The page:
For purposes of discussing sustainability, exotic animals are those not historically found naturally in our region. Invasives are plants or animals not historically found naturally in our region AND also causing harm to our ecosystem when they are present. Not all exotics are invasives, but all invasives are exotics. Some exotic and invasive animals were introduced, meaning humans brought them here, while others came into Florida on their own by natural range expansion.
Exotic pets kept in appropriate conditions and monitored by their owners are not generally harmful to our environment. However, owning an exotic pet may require a level of training or familiarity with the behavior of the animal in order to ensure this. The Florida Fish and Wildlife Conservation Commission provides a list of animals requiring a permit and those not requiring a permit. Common exotic pets include parrot species, Red-Eared Slider Turtles, Boa Constrictors, and many aquarium fish. It is very important to know that becoming an exotic pet owner is a great responsibility; owners must be prepared to care for the animal for 10 to 20 years in some cases, and exotic birds may require care for decades more.
The most common way for exotic animals to find themselves in natural areas is by people releasing exotic pets into the wild. According to ECISMA, more than 80% of the non-native reptiles and amphibians in Florida arrived here through pet trade, and invasive plants and animals cost Floridians more than $500 million each year. Releasing exotics into the wild is illegal in any wildlife management area under 68A-15.004 of the Florida Administrative Code. Owners may not release exotic pets in the City of Fort Lauderdale. Releasing an exotic animal into the wild can reduce the habitat of the native animal population, disrupt the food chain, bring parasites or diseases into the natural environment and speed the extinction of endangered native species. Why are exotic animals so harmful to our environment? There are many reasons. They generally adapt to our mild climate easily. In new habitats, they have few natural predators. They may reproduce very quickly.
Exotic pet owners who are no longer able to care for their animals have options. If you are interested in surrendering an exotic pet that you can no longer care for, the FWC has an Exotic Pet Amnesty Program. Exotic pets including reptiles, amphibians, birds, fish, mammals and invertebrates can be dropped off, no questions asked. Domestic or common pets such as dogs, cats, guinea pigs and rabbits are not accepted and should be surrendered to local animal foster care agencies or Broward County Animal Care.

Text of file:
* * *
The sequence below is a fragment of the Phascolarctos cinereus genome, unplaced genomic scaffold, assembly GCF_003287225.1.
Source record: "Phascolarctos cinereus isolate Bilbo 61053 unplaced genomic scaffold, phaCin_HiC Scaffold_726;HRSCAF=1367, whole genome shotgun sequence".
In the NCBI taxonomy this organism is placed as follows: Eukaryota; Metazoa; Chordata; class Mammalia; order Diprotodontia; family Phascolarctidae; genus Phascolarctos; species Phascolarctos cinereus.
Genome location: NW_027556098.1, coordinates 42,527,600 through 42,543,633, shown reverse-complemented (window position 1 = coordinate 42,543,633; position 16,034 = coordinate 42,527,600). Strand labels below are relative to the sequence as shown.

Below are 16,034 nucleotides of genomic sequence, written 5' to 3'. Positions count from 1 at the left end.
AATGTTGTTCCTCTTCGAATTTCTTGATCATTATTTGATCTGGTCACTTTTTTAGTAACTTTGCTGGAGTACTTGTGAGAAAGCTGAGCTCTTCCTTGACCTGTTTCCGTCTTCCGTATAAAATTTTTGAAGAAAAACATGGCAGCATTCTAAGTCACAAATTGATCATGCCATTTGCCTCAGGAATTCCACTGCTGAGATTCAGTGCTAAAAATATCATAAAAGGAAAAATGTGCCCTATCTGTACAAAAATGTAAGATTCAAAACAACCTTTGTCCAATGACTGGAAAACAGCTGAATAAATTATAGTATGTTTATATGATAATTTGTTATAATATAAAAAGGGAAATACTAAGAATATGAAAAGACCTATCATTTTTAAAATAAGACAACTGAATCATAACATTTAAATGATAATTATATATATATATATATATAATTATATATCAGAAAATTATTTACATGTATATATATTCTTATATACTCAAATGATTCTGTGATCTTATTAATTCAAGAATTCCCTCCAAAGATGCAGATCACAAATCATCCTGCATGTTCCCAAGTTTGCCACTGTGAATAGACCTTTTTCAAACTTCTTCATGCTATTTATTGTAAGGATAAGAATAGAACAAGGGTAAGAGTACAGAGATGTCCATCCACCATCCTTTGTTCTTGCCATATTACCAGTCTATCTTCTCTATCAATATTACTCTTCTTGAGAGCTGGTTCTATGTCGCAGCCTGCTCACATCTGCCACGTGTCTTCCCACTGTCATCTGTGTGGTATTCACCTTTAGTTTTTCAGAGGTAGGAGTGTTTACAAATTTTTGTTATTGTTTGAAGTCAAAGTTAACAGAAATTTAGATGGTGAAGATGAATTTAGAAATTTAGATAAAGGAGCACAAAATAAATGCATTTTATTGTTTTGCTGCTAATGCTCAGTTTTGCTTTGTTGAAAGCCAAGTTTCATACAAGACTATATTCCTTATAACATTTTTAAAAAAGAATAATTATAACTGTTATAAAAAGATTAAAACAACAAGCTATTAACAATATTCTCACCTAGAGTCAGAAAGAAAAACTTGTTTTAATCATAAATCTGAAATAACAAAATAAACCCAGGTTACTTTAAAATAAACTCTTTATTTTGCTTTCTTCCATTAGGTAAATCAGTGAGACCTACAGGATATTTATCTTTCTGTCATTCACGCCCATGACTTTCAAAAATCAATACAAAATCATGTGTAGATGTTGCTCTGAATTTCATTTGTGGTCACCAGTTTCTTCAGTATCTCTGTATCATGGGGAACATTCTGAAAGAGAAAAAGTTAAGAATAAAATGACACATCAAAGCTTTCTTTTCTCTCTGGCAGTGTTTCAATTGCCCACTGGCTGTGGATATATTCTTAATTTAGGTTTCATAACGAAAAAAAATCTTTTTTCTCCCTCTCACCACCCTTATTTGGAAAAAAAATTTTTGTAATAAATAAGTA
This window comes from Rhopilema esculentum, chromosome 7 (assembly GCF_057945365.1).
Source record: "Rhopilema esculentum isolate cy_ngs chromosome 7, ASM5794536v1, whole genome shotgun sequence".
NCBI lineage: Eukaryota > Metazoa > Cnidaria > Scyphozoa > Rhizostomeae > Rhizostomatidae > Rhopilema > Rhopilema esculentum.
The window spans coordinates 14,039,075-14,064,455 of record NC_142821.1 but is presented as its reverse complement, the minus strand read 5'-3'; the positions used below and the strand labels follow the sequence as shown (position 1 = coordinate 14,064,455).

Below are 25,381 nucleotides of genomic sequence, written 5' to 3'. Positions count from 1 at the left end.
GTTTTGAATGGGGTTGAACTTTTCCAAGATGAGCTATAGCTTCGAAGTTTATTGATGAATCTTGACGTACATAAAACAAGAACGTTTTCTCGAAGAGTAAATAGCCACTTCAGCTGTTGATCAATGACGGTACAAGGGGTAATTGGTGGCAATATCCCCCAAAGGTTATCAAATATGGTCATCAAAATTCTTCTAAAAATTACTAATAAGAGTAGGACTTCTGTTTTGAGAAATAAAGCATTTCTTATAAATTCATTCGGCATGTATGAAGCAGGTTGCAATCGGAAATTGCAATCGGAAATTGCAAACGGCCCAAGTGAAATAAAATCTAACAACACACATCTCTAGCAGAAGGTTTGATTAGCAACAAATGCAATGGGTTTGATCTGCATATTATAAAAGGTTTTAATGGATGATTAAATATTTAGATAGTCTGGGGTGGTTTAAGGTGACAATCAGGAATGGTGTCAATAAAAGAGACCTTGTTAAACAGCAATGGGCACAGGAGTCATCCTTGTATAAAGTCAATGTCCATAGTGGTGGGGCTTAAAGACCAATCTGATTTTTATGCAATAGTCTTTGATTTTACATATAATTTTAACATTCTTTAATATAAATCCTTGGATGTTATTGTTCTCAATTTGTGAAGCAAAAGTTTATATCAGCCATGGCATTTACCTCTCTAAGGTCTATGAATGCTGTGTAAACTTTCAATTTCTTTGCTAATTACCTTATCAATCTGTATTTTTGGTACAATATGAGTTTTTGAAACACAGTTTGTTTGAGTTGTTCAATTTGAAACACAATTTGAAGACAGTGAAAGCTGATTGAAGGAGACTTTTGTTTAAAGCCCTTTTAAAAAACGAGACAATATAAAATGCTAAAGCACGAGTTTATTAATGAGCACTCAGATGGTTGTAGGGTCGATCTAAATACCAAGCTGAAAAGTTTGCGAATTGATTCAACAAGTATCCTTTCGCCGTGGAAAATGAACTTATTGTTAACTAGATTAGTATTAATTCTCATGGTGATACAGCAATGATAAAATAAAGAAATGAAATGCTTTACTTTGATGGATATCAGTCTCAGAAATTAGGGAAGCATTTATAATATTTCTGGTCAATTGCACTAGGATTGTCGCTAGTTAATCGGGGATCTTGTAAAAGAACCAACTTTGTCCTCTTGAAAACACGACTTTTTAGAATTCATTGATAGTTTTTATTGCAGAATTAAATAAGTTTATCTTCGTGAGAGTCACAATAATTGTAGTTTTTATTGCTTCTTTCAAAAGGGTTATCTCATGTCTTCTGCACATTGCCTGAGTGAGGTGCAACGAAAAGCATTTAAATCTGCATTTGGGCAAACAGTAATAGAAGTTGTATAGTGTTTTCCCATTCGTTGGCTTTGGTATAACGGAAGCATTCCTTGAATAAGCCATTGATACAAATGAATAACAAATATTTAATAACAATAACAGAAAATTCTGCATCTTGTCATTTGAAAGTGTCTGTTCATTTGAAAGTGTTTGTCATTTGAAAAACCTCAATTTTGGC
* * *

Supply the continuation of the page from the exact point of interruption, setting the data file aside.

Individuals who would like to become exotic pet owners are encouraged to adopt through the amnesty program only. This limits the exotic population in our City. Learn more about the types of exotic pets available for adoption at amnesty events and exotic animals prohibited in the state of Florida.
Exotic Animal Guidelines
These guidelines are provided by Everglades Cooperative Invasive Species Management Area (ECISMA):
- Do your research before buying exotic pets. Learn about laws and regulations regarding nonnative species.
- When you are out on the water, inspect your boat and equipment before returning home. Remove any plants or animals.
- Do not bring into our City any fresh food, plants or animals which you obtain from outside our region. Do not bring into the country plants or seeds from other nations. Do not bring animals in from other countries.
- Learn to identify invasive and nonnative species and report sightings by calling (888) IVE-GOT1.
When You Can No Longer Care for your Exotic Pet
You made a commitment to care for the animal, so please do what is necessary to ensure that your pet remains happy and healthy and under human care.
- Never release pets into our City parks, waterways or any other area.
- If you have a pet that you can no longer care for, call the Pet Amnesty Hotline at (888) IVE-GOT1.
- Seek advice from an expert. Sometimes a few tips will give you all you need to be able to keep your pet.
- Reach out to your friends, to schools, rescue groups, shelters, sanctuaries and zoos to attempt to find your pet a new home. You can even contact the store or breeder where you acquired the pet and ask for placement assistance.
- Consider euthanasia. This is not the preferred alternative, but in extreme cases where no other options are available, it is better to consider this choice than it is to release your pet into the wild where it cannot fend for itself and can harm our ecosystem.
The Florida Fish and Wildlife Conservation Commission is a state agency that works to preserve and protect Florida's native wildlife, fresh, and saltwater fish. They have an extensive website on invasive animals and plants. There you will find information on applicable laws, instructions and locations for Pet Amnesty, profiles on invasive species. There are videos and other instructional media for teachers, as well as a way to sign up for updates in your area.
The following websites and agency can also be of assistance:
Veterinarians.com provides a directory of qualified exotic pet veterinarians. You can search by zip code.
The Florida Exotic Bird Sanctuary provides permanent sanctuary for exotic birds that cannot be adopted.
Southeastern Partners in Amphibian and Reptile Conservation is an organization of scientists, naturalists, government representatives and citizens that are devoted to the preservation of amphibian and reptile populations in the southeastern United States.